MOSCOW – Russia and Ukraine have signed a deal that restores natural gas shipments to Ukraine and paves the way for an end to the nearly two-week cutoff of most Russian gas to a freezing Europe.
The agreement was signed Monday by the heads of the Russian state-run natural gas monopolyand its Ukrainian counterpart Naftogaz. The signing was witnessed by and Ukrainian counterpart .
Putin says that Gazprom had received orders to resume shipments bound for Europe, which had been cut since Jan. 7 as Moscow and Kiev argued over price and allegations that Ukraine was stealing gas destined for Europe.
Officials say the restored gas shipments could take up to 36 hours to cross Ukraine and reach European customers.
THIS IS A BREAKING NEWS UPDATE. Check back soon for further information. AP’s earlier story is below.
MOSCOW (AP) — The Ukrainian prime minister arrived in Moscow on Monday as Russia and Ukraine prepared to sign a deal ending a contentious dispute that cut off Russian natural gas shipments to Europe for nearly two weeks.
Yulia Tymoshenko and her Russian counterpart, Vladimir Putin, reached a preliminary agreement over the weekend to restore gas supplies to Europe and Ukraine. Tymoshenko’s office said a formal deal would be signed Monday by Russia’s gas monopoly Gazprom and Ukraine’s Naftogaz.
Naftogaz says it would take up to one and a half days to pump gas to its western border once Russia restarts deliveries.
Russia stopped shipping gas to Ukraine for domestic use on Jan. 1 in a dispute over prices. It then halted all gas shipments to Europe via Ukraine on Jan. 7, alleging that Ukraine was siphoning off Europe-bound gas. Ukraine disputed this, claiming that Russia was not sending enough “technical gas” to push the rest further west.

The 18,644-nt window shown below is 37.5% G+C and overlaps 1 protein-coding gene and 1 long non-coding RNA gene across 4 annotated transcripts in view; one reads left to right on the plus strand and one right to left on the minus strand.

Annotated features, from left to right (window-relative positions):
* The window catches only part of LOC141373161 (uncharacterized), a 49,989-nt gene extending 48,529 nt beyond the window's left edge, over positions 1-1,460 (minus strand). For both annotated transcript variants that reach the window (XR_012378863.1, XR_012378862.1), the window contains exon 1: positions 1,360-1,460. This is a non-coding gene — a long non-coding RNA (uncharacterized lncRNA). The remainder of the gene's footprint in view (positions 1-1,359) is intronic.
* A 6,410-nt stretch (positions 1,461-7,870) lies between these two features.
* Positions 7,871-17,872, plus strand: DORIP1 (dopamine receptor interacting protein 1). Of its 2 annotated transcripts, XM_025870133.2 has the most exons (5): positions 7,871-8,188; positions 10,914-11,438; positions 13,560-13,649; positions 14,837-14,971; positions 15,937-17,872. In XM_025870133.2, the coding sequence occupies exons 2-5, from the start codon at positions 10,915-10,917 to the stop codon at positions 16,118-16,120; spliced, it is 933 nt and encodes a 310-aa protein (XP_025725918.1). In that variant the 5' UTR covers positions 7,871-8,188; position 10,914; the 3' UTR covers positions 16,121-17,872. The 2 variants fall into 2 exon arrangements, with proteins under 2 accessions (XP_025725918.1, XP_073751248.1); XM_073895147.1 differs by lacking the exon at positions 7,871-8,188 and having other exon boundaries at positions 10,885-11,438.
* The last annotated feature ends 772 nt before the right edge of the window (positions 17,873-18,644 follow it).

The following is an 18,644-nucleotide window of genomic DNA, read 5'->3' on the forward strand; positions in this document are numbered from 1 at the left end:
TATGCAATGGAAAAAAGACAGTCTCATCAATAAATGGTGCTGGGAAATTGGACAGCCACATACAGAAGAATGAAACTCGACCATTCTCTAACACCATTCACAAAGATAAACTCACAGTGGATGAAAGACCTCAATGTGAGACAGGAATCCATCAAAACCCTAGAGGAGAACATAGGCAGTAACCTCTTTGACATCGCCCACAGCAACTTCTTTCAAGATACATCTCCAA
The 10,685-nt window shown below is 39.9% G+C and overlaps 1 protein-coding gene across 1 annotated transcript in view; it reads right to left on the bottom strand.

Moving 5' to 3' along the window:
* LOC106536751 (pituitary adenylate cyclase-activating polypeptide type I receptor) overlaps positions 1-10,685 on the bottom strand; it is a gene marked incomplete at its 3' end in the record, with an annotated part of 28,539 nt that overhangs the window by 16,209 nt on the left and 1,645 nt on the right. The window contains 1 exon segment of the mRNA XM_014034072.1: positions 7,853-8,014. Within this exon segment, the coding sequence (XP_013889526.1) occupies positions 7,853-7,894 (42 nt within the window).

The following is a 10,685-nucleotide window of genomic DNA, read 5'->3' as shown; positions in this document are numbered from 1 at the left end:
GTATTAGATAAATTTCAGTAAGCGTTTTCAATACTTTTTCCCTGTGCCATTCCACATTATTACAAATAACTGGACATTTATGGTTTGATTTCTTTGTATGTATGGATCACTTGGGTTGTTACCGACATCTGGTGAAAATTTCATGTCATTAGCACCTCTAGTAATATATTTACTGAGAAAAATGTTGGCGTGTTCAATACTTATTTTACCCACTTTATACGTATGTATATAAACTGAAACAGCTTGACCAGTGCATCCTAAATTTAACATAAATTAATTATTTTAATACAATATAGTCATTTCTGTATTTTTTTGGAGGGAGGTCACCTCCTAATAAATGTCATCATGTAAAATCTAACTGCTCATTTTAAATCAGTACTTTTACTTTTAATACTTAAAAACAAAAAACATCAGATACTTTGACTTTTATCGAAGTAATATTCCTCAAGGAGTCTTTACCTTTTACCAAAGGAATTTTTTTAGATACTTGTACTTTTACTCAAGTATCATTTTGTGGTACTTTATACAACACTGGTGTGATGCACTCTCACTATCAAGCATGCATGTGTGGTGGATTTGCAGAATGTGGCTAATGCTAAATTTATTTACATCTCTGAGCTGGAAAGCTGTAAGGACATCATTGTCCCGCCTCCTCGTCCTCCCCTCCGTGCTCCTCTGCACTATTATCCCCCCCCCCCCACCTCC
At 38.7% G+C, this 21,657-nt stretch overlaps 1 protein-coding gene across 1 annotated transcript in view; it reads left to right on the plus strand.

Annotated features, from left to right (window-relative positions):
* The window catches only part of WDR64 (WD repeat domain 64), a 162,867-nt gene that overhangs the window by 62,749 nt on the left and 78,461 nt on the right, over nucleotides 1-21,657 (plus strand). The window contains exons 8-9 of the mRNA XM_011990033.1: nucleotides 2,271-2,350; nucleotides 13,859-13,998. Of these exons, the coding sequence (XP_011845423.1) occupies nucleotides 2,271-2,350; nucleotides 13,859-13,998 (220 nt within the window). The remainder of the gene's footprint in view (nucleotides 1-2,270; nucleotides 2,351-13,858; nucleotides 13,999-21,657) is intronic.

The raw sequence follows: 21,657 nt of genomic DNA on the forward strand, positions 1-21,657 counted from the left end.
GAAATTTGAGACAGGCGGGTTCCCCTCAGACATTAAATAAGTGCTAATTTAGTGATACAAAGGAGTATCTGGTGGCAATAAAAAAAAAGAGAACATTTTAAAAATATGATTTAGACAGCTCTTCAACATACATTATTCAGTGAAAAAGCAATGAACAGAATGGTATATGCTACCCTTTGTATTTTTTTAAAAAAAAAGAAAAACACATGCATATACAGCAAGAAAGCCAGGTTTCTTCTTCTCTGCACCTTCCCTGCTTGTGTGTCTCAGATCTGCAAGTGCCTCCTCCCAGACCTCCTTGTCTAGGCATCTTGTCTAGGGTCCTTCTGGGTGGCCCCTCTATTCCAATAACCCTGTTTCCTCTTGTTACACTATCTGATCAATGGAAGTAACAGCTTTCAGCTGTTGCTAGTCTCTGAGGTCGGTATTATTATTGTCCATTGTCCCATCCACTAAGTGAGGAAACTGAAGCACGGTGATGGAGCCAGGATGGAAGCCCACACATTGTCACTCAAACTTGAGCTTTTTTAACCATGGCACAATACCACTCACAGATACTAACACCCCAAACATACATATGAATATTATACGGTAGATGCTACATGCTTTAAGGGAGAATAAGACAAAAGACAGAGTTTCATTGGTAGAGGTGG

The confrontation has deeply shaken Europeans’ trust in both Russia and Ukraine as reliable energy suppliers, as more than 15 nations have been forced to scramble for alternative sources of energy. The dispute was further complicated by geopolitical struggles over Ukraine’s future and over lucrative export routes for the energy riches of the former Soviet Union.
After weeks of frustration and dashed hopes, the European Union responded cautiously to the news.
“So far, they have been unable to do it and of course this raises serious concerns about their credibility as our partners,” European Commission President Jose Manuel Barroso said Monday.
“The proof of the pudding is in the eating, and the proof of the gas is in the flowing,” EU spokesman Johannes Laitenberger said.
Tymoshenko and Putin negotiated a preliminary deal for Ukraine to get gas with a 20 percent discount from this year’s average European price, which Russia says is $450 per 1,000 cubic meters. That would double the price Ukraine paid in 2008.
However, natural gas prices for Europe are expected to fall sharply later this year, due to the fall in oil prices. By midsummer, Ukraine could be paying as little as $150 for 1,000 cubic meters, said Ronald Smith, a strategist at Moscow’s Alfa Bank.
Ukrainian Parliament Speaker Volodymyr Lytvyn said Monday, citing Naftogaz and Russian officials, that the average price Ukraine will pay this year will be around $240 to $250. He did not elaborate.
Russia won a key principle, however, that Ukraine must pay more for its energy supplies. Russia also won’t have to pay higher transit prices to Ukraine to use its pipelines.
Putin said in 2010, Ukraine will have to pay full price for Russian gas, and Russia will pay market prices for transit.
In the long term, it is not clear how Ukraine will pay for the huge amount of Russian gas needed to run its outdated factories and.
Opposition leader gas price higher than $250 would be mean a “collapse” of the economy, which is already coping with a collapse of the national currency, a drastic fall in exports and a shaken banking sector.said any
Associated Press writers Yuras Karmanau and Maria Danilova in Kiev, Ukraine, and Aoife White in Brussels contributed to this report.
source : news.yahoo.com